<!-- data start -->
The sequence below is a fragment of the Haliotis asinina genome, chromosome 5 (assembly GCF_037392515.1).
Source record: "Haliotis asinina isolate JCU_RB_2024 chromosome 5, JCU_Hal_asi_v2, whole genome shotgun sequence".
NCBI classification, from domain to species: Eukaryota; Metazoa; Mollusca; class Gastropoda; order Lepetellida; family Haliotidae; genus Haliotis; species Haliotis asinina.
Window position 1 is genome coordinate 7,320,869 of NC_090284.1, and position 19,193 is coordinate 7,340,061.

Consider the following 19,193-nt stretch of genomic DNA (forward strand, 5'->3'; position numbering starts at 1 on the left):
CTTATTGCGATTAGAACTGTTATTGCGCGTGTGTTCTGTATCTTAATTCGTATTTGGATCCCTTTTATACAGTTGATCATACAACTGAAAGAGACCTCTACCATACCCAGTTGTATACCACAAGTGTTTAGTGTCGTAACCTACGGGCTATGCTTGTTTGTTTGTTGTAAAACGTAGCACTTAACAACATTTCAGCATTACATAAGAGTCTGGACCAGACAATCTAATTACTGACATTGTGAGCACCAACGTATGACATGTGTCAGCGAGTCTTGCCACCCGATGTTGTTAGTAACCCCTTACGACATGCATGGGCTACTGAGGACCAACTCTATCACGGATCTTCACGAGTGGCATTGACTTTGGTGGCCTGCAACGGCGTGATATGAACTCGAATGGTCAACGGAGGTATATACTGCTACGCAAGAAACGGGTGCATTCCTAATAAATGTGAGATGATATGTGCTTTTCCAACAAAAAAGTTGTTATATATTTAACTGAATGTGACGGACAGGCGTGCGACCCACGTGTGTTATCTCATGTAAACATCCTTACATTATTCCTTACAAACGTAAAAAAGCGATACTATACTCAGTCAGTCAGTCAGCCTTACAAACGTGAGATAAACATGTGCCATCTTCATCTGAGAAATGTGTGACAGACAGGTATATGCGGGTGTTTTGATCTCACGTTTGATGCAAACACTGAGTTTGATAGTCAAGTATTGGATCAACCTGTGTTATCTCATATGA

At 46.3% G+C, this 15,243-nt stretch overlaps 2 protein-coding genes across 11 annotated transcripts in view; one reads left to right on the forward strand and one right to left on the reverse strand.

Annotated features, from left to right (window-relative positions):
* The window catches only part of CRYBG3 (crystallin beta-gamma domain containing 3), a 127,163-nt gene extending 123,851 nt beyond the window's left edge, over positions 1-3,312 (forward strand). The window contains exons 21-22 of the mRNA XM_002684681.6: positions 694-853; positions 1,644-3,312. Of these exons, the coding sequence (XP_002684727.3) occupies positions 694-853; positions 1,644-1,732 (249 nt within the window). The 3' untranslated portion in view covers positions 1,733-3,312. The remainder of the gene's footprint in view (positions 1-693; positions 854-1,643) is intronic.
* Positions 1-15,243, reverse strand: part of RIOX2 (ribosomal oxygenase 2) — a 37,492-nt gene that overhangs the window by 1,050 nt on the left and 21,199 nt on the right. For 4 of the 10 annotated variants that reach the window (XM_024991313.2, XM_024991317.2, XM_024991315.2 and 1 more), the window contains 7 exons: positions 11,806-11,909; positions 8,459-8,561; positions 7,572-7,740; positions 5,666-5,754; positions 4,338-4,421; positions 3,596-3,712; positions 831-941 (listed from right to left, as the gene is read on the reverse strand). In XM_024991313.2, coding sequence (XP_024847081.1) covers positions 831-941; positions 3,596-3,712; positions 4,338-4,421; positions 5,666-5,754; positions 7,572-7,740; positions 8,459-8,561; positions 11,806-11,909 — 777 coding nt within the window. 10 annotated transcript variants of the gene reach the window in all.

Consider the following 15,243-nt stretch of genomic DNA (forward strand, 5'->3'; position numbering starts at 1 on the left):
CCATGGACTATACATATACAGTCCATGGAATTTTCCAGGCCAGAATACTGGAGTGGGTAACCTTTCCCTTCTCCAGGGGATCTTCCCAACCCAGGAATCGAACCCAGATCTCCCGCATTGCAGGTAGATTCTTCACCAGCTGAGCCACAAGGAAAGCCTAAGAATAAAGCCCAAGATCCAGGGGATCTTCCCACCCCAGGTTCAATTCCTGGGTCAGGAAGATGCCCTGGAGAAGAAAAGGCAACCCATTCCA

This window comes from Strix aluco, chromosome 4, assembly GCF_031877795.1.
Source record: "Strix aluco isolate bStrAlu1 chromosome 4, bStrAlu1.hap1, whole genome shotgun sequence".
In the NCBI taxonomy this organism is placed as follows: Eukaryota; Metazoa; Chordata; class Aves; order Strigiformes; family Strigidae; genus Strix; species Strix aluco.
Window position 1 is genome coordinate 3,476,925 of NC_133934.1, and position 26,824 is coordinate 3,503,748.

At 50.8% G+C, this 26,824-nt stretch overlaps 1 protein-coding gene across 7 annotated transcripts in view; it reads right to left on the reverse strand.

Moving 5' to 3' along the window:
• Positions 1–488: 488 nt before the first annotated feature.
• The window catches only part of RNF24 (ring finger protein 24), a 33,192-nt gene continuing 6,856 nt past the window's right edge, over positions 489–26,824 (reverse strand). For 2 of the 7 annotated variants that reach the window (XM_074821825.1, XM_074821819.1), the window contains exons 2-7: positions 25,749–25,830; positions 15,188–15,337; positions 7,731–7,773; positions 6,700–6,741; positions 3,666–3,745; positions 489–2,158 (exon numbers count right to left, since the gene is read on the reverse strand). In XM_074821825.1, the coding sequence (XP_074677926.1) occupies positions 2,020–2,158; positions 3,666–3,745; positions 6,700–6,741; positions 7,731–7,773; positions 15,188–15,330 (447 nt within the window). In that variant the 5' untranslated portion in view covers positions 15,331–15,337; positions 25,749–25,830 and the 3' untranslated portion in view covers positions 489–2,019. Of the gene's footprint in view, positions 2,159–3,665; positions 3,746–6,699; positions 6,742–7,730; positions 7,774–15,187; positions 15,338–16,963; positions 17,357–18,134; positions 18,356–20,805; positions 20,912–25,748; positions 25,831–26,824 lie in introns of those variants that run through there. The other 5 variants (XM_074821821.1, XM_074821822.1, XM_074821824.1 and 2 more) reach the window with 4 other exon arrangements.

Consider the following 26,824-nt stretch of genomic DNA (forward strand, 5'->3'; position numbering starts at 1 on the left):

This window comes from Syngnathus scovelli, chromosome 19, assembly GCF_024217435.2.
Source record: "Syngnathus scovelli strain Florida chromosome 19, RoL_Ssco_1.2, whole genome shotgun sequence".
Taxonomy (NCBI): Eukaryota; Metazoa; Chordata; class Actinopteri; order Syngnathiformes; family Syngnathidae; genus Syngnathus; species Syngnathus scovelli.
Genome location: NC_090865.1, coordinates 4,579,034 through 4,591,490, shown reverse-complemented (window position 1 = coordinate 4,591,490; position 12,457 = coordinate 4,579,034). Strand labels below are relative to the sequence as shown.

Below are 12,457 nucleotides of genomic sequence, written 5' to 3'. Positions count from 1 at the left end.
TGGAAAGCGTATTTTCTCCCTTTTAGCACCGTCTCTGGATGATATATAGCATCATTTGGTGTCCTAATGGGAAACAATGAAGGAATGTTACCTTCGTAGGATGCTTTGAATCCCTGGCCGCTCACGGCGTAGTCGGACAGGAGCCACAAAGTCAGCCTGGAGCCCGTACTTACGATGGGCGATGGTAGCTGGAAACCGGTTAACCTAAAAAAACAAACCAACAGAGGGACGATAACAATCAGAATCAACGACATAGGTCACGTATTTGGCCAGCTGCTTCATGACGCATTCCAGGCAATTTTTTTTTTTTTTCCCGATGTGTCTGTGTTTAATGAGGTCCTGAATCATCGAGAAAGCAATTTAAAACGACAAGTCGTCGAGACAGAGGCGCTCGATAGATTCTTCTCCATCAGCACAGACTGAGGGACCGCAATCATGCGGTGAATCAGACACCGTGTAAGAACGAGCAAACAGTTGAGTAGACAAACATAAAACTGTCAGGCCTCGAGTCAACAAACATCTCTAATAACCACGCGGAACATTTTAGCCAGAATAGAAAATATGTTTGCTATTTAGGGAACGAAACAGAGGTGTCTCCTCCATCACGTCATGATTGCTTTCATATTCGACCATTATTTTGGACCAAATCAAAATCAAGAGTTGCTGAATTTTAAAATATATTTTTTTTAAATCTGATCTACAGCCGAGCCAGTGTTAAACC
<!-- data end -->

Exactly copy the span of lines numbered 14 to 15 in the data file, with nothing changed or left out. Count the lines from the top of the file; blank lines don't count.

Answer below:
Source record: "Strix aluco isolate bStrAlu1 chromosome 4, bStrAlu1.hap1, whole genome shotgun sequence".
In the NCBI taxonomy this organism is placed as follows: Eukaryota; Metazoa; Chordata; class Aves; order Strigiformes; family Strigidae; genus Strix; species Strix aluco.